At all these tracks — Darlington, Charlotte Motor Speedway, Bristol, Atlanta and Martinsville Speedway — I had prior experience working inside for a handful of years. However, every time I park outside the track, there are no tailgaters, no traffic, no music. No people walking around, no merchandise haulers, no flags, families with kids, BBQ smell. It’s all gone.

When the race ends and the winner completes his burnouts, there is no noise. The thrills, chills, cheers and tears are all non-present. The race just ends.

That’s the atmosphere I miss the most. There’s nothing like that packed-house feeling you get when you get to cover a NASCAR race. When everybody stands up after the pace car makes the hard left turn to pit road. The live concerts on the frontstretch every prerace, the old guys with the trucker hats asking crew members engine questions.

And as a reporter, you miss interviewing drivers. I miss doing my Speed Down Memory Lane series, laughing and reminiscing with drivers. Then catching up with colleagues in the media center, walking through the pit lane or garage at 8 a.m. As a photographer, I’ve been freakin’  dreaming about feeling my rib cage rattle when the cars go green about five feet from my right arm.

With all this now gone for the time being, I expected it to be weird when I showed up for the first time, sure. But you just can’t prepare yourself for the bluntness of it all.

Martinsville is always packed, the stands, the grass parking lots, the hot dog stands. At Darlington, there is an energy in the air. Throwback Weekend! Old school paint schemes, classic cars, Hall of Famers and vintage shirts.

At Charlotte, it’s the hometown sense. The Coke 600, Memorial Day Weekend, American flags and a bunch of crazy people gathering in a pile to watch cars drive fast. And Atlanta, it’s one of the ultimate classic tracks. Fans coming back for their 20th or 50th straight year and a media center than has more food options than the QuikTrip up the street.

For now, I must smile. I’m at the track. A bag of Cheez-Its and folding chair will have to do.

Begs Creativity

When there’s nothing going on around you and you never see a single racecar, it begs creativity in terms of visual content. It’s how I spend most of my time during the race nowadays.

It’s been a moving target in adapting to capturing the environment. Lots and lots of empty parking lots and a few speedway signs. How can you make this look anything else but lame and spooky?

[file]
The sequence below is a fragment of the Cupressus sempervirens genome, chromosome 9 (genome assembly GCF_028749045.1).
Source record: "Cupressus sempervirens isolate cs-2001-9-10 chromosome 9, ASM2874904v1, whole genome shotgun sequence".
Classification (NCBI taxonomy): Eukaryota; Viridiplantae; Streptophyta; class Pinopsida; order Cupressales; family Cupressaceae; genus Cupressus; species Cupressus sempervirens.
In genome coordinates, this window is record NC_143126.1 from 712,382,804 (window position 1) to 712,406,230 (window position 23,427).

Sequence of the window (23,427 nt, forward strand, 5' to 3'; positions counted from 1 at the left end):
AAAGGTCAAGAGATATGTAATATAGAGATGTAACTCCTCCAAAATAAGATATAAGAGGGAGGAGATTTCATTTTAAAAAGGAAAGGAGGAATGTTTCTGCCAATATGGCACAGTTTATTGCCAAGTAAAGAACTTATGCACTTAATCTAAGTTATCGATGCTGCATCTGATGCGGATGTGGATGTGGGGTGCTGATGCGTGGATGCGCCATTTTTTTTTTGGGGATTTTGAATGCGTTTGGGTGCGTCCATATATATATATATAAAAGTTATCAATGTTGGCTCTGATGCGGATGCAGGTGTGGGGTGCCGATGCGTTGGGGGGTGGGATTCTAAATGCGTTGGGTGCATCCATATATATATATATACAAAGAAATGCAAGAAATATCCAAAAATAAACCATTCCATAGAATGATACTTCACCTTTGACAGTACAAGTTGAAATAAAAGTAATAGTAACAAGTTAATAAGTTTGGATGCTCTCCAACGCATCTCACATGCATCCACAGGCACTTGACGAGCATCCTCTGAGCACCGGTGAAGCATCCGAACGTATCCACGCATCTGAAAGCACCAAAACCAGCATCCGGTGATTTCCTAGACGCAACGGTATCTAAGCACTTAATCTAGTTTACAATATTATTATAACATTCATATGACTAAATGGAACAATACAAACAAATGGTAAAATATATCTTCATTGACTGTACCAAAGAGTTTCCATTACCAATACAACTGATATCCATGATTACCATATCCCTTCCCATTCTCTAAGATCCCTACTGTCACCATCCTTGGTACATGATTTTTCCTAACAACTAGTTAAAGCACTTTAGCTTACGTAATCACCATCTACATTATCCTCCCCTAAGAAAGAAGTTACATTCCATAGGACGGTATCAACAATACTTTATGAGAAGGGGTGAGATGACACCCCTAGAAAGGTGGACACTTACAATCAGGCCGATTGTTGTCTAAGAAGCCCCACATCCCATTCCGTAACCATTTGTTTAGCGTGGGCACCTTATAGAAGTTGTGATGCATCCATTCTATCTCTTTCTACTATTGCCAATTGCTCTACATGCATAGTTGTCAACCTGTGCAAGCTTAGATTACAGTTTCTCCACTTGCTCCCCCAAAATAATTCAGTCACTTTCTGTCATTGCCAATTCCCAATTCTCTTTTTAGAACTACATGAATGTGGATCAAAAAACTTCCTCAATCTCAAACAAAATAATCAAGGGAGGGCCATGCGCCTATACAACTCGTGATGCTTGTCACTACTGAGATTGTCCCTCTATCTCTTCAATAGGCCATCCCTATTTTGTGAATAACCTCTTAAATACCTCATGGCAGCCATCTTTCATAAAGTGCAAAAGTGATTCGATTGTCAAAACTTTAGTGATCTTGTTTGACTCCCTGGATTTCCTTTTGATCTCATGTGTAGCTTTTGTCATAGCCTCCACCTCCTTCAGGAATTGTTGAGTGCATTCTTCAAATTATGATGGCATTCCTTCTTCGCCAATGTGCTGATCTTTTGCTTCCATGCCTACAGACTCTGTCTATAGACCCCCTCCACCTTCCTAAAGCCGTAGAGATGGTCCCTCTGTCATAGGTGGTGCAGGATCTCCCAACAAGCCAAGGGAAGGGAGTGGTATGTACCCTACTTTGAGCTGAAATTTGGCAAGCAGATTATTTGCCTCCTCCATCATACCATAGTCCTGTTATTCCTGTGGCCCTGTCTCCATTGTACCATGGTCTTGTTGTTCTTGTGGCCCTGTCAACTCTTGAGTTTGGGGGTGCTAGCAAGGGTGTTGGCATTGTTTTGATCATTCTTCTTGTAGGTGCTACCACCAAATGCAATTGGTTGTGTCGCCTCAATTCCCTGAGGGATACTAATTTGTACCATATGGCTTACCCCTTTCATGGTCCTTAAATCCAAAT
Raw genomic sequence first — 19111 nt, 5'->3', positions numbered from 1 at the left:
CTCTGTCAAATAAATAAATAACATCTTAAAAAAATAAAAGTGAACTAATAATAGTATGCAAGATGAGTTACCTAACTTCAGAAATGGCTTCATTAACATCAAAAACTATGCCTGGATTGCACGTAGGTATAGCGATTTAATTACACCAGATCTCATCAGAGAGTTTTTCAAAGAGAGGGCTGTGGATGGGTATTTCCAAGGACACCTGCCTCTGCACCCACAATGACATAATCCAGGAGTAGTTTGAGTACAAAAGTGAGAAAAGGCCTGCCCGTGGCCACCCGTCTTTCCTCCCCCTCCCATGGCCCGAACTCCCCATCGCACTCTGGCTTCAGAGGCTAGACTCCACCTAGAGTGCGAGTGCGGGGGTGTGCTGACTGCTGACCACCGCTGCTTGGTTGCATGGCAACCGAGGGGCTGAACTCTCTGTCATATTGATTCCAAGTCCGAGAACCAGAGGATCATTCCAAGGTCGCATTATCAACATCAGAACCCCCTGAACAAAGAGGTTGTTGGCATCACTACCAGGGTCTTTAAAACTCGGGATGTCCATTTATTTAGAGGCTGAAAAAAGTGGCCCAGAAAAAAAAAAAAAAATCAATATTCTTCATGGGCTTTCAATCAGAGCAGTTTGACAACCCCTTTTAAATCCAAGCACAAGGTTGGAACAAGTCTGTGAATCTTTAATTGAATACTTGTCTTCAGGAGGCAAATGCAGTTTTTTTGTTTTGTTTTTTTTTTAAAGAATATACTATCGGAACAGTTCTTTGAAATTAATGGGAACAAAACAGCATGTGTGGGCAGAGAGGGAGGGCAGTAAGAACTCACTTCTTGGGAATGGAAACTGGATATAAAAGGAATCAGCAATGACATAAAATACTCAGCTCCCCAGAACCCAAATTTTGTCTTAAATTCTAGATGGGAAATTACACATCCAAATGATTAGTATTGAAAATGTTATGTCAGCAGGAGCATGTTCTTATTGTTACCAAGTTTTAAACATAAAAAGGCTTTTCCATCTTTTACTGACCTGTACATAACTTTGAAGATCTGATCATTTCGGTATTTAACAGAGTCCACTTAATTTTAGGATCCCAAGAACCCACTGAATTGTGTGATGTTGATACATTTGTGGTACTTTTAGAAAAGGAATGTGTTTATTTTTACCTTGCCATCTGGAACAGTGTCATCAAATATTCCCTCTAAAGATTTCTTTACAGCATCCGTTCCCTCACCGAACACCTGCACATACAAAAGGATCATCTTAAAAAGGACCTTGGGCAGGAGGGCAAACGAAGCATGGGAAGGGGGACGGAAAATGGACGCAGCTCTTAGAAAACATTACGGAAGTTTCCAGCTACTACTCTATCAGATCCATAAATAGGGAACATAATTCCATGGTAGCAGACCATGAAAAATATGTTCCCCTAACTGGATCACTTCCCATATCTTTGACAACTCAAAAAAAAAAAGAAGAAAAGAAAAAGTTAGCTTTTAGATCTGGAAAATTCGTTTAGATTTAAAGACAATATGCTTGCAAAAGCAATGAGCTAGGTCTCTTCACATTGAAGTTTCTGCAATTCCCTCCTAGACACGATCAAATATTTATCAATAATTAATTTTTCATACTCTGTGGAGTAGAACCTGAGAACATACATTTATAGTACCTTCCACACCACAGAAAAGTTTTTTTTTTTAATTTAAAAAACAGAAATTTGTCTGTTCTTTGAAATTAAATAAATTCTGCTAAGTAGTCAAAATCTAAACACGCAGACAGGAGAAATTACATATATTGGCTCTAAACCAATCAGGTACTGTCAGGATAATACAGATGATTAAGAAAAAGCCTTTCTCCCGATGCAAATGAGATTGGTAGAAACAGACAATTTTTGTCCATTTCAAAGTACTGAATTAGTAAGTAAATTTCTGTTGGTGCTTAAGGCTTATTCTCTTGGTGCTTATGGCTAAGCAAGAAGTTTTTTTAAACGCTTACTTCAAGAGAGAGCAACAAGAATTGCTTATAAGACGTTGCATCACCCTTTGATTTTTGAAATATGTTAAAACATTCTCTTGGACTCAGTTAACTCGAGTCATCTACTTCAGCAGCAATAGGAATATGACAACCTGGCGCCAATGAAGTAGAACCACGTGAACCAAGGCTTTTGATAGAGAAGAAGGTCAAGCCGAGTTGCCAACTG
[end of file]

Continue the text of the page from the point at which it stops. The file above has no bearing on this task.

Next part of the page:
Well, that’s where the challenge comes in. And it’s a nice one to have. It gives you a little more to focus on during the three-hour race. I’ve tried to think outside the box, working more with music due to the lack of natural racetrack sounds.

Capturing the changes weather conditions — especially through the Tropical Storm Bertha that rolled through the Carolinas in late May — the transitions from day to night, the absurdity of being the only car in some media areas. Whatever has that combination of weird and cool.

Humbling

To close this out, to cover 12 of the opening 13 races of NASCAR’s historic return was an incredible honor. A lot of fun, challenging and cleansing, too. It was also fascinating. To see what the sport is like without many of its charming qualities helps me further understand what has made the sport such a hit with fans since its inception.

I’m proud of the sport for, instead of waiting for the situation to end, to find a way to compete within the situation itself in a safe and inclusive manner. But it’s not getting any easier to sit behind the grandstands to cover the races from my car. As of this writing, I have not seen a NASCAR racecar since watching Ryan Newman’s crash at the Daytona 500 from pit road in February. That was also the last picture I took of a racecar.

For this weekend at Homestead-Miami Speedway, the sixth track of the Lockdown Era, it’ll be the first I sit out. I look forward to watching it on TV, but I’ll be itching to get back at it at Talladega Superspeedway come June 20. Because even when you’re stuck in your car alone in the parking lot, this sport is still an incredible thing.